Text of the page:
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I'm trying to understand how h.264 compression works. So far I have clear what I, P, and B frames are and how are they used. But I'm unsure of is if after this process the number of original input frames are kept or not.

In other words, if a raw video file containing 20 frames going into a h.264 encoder block, will the output compressed file have same number of frames?

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    Normally, yes. The encoding process will output all frames. Exceptions I can think of would be real-time streaming applications with a latency threshold. – Gyan Sep 27 at 9:35
  • Understood , thanks Gyan. – pplur Sep 27 at 12:51
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I am not sure of my answer. The explanation at the end of it.*

Yes. The number of frames should not change. With one possible exception, I know of.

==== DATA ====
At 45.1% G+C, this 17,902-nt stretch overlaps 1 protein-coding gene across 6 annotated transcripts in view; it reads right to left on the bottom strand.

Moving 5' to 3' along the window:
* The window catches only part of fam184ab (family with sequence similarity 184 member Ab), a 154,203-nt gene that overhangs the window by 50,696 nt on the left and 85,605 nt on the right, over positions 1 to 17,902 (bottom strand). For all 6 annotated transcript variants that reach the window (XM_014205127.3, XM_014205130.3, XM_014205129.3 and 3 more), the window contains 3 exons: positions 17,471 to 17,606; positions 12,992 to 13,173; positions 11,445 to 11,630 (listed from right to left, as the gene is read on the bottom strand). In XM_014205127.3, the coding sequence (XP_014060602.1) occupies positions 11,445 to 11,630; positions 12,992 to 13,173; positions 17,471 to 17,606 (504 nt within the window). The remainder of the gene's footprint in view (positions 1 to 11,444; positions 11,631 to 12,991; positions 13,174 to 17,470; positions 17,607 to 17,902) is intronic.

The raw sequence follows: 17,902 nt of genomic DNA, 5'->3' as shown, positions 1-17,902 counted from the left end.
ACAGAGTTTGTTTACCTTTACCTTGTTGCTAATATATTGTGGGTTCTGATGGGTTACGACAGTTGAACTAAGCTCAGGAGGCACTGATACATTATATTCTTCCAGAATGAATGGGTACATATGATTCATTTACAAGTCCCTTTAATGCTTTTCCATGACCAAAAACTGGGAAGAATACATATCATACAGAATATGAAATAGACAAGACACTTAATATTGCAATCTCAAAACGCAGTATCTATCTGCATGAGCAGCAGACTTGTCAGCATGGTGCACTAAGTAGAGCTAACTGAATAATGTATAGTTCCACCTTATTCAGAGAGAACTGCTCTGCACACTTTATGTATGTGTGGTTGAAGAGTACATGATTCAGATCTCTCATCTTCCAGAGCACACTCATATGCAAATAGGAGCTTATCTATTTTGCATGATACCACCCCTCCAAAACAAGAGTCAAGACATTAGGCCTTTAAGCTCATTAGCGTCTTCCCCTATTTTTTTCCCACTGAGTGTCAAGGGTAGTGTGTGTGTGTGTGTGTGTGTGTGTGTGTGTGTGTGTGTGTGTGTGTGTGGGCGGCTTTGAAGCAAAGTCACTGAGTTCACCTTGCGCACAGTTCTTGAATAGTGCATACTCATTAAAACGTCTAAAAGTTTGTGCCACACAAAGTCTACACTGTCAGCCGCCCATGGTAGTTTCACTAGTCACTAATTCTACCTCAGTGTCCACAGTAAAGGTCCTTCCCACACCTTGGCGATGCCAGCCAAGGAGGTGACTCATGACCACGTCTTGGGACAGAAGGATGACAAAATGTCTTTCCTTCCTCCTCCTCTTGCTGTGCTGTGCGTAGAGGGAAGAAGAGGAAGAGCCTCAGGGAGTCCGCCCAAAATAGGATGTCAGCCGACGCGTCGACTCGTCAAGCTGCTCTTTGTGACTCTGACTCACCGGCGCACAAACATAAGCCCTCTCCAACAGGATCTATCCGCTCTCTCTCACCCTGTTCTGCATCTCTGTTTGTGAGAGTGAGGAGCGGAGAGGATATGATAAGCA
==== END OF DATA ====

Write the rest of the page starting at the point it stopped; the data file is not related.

First of all, normally a compressor takes some steps.

  • Grab a keyframe

  • Compares the difference between groups of pixels and if the difference is below one defined parameter it uses the same data to render them.

  • And now compares the difference between adjacent frames and again, if the difference is below a threshold it uses the same data, using the keyframe as a reference to be compared with.

If the keyframe fails to load you see the glitches, where the image is smushed because you are seeing the "differences" of the frame, but with an incorrect reference image.


The exception is that some programs need to round the number of frames after a keyframe. Let us imagine you defined a keyframe every 10 frames for easy calculations.

Now your clip needs to have 105 frames. Some programs will render the exact number of frames, but some programs could try to render the full "group" of frames attached to the previous keyframe, trying to render 109 frames, or some other could try to end in a keyframe, 110 on this case.


  • I am not sure about my answer because, although it as happened to me on some programs, I can not recall that it was specifically using the h264 codec.

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